Recovery from Breast Augmentation can be a little variable however for most patients the amount of time in pain is short. Patients may only require pain medications for a few days or less. It is helpful to be up and walking right away after surgery but most surgeons want to you wait a period of 3-6 weeks before doing any aggressive physical exercise or lifting objects over 10 pounds. It is helpful to do as many household chores which might require pushing or lifting as you can ahead of time or plan to have someone help you with these things for a while.
Post-Op Breast Augmentation
Hello and thank you for your questions! I would follow your surgeon's recommendations but you are off to a great start. Generally you should avoid lifting or carrying any weight over 10 pounds for the next 2-6 weeks. Have someone who can help you during the next couple of days while you get yourself situated. I wish you the best of luck!
How should I prepare for being home post-op BA? And how long should I make these accommodations?
Thank you for your question. Hopefully her plastic surgeon has provided typed instructions for your postoperative care. I recommend that my patients have someone staying with them who can take them home from the hospital and stay at the house at least the first night after breast augmentation. If the patient has small children I also suggest that someone be available to help with child care during the first 2-3 days after breast augmentation. Although I encouraged patients to be active to be up and walking and start gentle arm lifting and pectoralis muscle contraction exercises the day after surgery I do not want medications lifting anything heavier than 5 pounds during the first 2 weeks after submuscular breast augmentation. Lower body exercises can be started at 2 weeks but upper body heavy lifting pushups and weightlifting should be avoided for 6 weeks after submuscular breast augmentation.
Post Op Activity Restriction
Most of my patients feel able to carry on with daily routine post op but do reduce arm movement for a few days and avoid heavy lifting- over 10 lbs- for 6 weeks post op. I also advise against cardio exercise so while walking is good for recovery, my restrictions do interfere with more substantial daily exercise routines. Depending on the type of work someone does, some of my patients will return to work within 5 days, others may take longer. I recommend that you discuss your specific needs and your individual situation with your Plastic Surgeon as each has their own preferred protocols.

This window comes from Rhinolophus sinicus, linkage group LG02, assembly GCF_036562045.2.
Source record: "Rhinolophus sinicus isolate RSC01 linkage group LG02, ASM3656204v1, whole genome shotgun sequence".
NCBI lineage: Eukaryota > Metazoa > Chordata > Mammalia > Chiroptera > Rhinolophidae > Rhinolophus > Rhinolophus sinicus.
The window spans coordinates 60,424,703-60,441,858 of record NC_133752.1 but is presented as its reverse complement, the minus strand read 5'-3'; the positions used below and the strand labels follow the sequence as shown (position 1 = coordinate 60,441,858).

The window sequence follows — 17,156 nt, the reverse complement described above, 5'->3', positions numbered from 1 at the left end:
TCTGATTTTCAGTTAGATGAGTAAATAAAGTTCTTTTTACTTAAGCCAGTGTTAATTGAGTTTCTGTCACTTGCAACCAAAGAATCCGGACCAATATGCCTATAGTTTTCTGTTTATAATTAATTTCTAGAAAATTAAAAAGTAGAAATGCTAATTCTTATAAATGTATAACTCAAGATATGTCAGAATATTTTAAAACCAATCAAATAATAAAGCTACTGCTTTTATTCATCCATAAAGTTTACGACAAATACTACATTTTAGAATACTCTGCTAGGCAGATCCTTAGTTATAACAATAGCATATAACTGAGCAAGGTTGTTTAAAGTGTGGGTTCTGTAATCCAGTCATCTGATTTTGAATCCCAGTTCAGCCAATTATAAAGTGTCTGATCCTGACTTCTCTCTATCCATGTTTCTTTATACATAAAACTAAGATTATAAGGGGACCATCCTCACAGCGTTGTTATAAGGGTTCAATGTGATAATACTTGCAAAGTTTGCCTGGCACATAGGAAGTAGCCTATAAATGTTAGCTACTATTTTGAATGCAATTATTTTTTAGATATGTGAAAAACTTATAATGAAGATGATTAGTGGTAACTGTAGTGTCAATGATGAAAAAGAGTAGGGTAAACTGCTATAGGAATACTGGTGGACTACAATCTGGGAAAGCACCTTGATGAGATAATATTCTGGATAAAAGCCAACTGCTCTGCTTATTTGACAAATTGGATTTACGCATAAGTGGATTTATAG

You are forgetting about nutrition which is critical
Key factors in the healing of any wound are nutrition and vitamin supplements. There are specially formulated vitamins that are designed to optimize your healing that we use from Vitamedica. In addition, we use Arnica and Bromelian to reduce the swelling and bruising. Before and after surgery, nutrition is a key component that is overlooked by almost every patient and surgeon. After the operation, your calorie and protein requirements are increased. We design a nutritional regimen for each patient which is provided to them during the preoperative teaching. In order to meet the calorie and protein requirements after surgery, the patients typically supplement using protein shakes. Calorie and protein intake are recorded on a log that we provide and review at the postoperative visits. The combination of homeopathic medicines, vitamins supplementation, and adequate calorie and protein intake are critical to the wound healing process. Prior to surgery, we ask the patients to stop all of their own supplements as some can cause problems with bleeding during and after surgery.
Hi Leyla. It sounds like you are already off to a great start. Every surgeon has his/her own preferences so make sure you ask your PS what they recommend. General rule of thumb is no lifting greater then or equal to 10 lbs for the first two weeks after surgery. Also no activity that would allow bouncing to your breasts or heart rate elevation (no exertion). Best of luck to you